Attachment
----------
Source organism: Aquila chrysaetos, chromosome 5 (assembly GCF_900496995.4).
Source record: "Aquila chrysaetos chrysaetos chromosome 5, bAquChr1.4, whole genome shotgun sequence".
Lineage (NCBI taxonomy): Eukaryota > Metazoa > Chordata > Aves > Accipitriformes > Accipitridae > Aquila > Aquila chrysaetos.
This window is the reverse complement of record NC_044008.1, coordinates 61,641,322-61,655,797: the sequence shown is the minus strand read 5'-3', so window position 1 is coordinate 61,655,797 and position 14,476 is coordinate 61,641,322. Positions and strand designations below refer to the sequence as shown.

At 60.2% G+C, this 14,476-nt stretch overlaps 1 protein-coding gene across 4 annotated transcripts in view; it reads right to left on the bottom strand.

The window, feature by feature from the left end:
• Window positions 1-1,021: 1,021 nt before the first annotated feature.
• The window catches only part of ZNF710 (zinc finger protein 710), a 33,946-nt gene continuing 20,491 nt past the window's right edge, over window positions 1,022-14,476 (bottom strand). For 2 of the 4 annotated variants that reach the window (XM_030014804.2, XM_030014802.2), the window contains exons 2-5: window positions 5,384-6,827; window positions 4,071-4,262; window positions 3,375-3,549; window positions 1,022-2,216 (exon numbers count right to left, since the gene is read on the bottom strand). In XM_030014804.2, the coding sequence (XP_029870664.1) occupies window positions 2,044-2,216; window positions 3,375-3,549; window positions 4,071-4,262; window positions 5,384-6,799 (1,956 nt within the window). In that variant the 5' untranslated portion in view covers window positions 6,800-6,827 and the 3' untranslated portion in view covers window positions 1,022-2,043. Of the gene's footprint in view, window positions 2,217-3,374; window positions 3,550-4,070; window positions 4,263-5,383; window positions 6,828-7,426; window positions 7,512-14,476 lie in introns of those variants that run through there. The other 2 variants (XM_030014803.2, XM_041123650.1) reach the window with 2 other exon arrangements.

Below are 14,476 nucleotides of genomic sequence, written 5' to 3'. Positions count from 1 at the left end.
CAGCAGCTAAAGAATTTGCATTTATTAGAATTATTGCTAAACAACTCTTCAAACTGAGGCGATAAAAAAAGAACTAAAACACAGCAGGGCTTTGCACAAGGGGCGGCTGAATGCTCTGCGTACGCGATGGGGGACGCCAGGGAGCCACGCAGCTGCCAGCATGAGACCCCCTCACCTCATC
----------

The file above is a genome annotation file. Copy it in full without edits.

Source organism: Aquila chrysaetos, chromosome 5 (assembly GCF_900496995.4).
Source record: "Aquila chrysaetos chrysaetos chromosome 5, bAquChr1.4, whole genome shotgun sequence".
Lineage (NCBI taxonomy): Eukaryota > Metazoa > Chordata > Aves > Accipitriformes > Accipitridae > Aquila > Aquila chrysaetos.
This window is the reverse complement of record NC_044008.1, coordinates 61,641,322-61,655,797: the sequence shown is the minus strand read 5'-3', so window position 1 is coordinate 61,655,797 and position 14,476 is coordinate 61,641,322. Positions and strand designations below refer to the sequence as shown.

At 60.2% G+C, this 14,476-nt stretch overlaps 1 protein-coding gene across 4 annotated transcripts in view; it reads right to left on the bottom strand.

The window, feature by feature from the left end:
• Window positions 1-1,021: 1,021 nt before the first annotated feature.
• The window catches only part of ZNF710 (zinc finger protein 710), a 33,946-nt gene continuing 20,491 nt past the window's right edge, over window positions 1,022-14,476 (bottom strand). For 2 of the 4 annotated variants that reach the window (XM_030014804.2, XM_030014802.2), the window contains exons 2-5: window positions 5,384-6,827; window positions 4,071-4,262; window positions 3,375-3,549; window positions 1,022-2,216 (exon numbers count right to left, since the gene is read on the bottom strand). In XM_030014804.2, the coding sequence (XP_029870664.1) occupies window positions 2,044-2,216; window positions 3,375-3,549; window positions 4,071-4,262; window positions 5,384-6,799 (1,956 nt within the window). In that variant the 5' untranslated portion in view covers window positions 6,800-6,827 and the 3' untranslated portion in view covers window positions 1,022-2,043. Of the gene's footprint in view, window positions 2,217-3,374; window positions 3,550-4,070; window positions 4,263-5,383; window positions 6,828-7,426; window positions 7,512-14,476 lie in introns of those variants that run through there. The other 2 variants (XM_030014803.2, XM_041123650.1) reach the window with 2 other exon arrangements.

Below are 14,476 nucleotides of genomic sequence, written 5' to 3'. Positions count from 1 at the left end.
CAGCAGCTAAAGAATTTGCATTTATTAGAATTATTGCTAAACAACTCTTCAAACTGAGGCGATAAAAAAAGAACTAAAACACAGCAGGGCTTTGCACAAGGGGCGGCTGAATGCTCTGCGTACGCGATGGGGGACGCCAGGGAGCCACGCAGCTGCCAGCATGAGACCCCCTCACCTCATC